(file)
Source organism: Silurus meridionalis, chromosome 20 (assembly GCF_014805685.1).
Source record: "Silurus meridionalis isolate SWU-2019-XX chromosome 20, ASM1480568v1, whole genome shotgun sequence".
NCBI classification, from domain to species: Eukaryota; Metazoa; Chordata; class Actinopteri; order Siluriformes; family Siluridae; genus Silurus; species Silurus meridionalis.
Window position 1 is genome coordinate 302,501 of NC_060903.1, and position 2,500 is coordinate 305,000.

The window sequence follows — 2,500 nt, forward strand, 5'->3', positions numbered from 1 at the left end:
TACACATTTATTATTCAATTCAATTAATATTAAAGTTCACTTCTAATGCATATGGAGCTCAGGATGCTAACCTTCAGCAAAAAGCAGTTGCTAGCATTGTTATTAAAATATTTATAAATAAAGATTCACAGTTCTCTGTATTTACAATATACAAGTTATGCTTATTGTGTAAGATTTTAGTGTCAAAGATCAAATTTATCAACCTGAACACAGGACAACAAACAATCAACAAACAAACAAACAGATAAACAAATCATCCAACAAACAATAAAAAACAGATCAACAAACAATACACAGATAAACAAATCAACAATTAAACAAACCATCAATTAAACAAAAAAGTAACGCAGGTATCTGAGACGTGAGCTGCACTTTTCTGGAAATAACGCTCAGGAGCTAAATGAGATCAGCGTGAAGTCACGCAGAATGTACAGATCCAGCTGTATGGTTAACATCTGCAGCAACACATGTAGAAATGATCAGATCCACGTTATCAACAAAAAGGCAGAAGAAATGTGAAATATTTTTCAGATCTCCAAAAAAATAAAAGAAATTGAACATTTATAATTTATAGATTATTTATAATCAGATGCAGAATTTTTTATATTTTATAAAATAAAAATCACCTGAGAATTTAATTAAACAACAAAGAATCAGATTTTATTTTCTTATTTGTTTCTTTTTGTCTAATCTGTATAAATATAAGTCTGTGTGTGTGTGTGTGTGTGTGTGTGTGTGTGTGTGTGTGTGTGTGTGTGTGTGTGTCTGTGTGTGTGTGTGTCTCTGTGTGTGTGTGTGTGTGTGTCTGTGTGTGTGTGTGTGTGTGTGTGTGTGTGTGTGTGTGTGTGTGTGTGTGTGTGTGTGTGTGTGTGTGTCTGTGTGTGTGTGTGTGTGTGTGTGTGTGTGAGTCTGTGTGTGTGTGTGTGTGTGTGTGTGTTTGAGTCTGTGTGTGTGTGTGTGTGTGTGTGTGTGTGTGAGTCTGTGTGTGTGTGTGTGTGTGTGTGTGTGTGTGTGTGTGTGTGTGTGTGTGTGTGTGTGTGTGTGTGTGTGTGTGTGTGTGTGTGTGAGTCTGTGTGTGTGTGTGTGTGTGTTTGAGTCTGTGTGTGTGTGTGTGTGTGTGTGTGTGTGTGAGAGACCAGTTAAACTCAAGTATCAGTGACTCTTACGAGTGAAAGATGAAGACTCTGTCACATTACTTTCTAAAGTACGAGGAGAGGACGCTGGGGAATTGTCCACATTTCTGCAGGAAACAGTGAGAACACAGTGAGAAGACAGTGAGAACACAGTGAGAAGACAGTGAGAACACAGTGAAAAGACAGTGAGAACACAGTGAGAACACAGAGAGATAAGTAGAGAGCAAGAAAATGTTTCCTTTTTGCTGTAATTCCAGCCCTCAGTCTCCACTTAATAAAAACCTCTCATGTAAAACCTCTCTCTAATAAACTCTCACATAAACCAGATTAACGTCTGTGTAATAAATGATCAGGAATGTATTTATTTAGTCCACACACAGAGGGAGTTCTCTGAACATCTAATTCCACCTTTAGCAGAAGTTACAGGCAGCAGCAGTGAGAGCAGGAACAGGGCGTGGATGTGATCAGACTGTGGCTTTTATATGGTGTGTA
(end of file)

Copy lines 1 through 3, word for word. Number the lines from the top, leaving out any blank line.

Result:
Source organism: Silurus meridionalis, chromosome 20 (assembly GCF_014805685.1).
Source record: "Silurus meridionalis isolate SWU-2019-XX chromosome 20, ASM1480568v1, whole genome shotgun sequence".
NCBI classification, from domain to species: Eukaryota; Metazoa; Chordata; class Actinopteri; order Siluriformes; family Siluridae; genus Silurus; species Silurus meridionalis.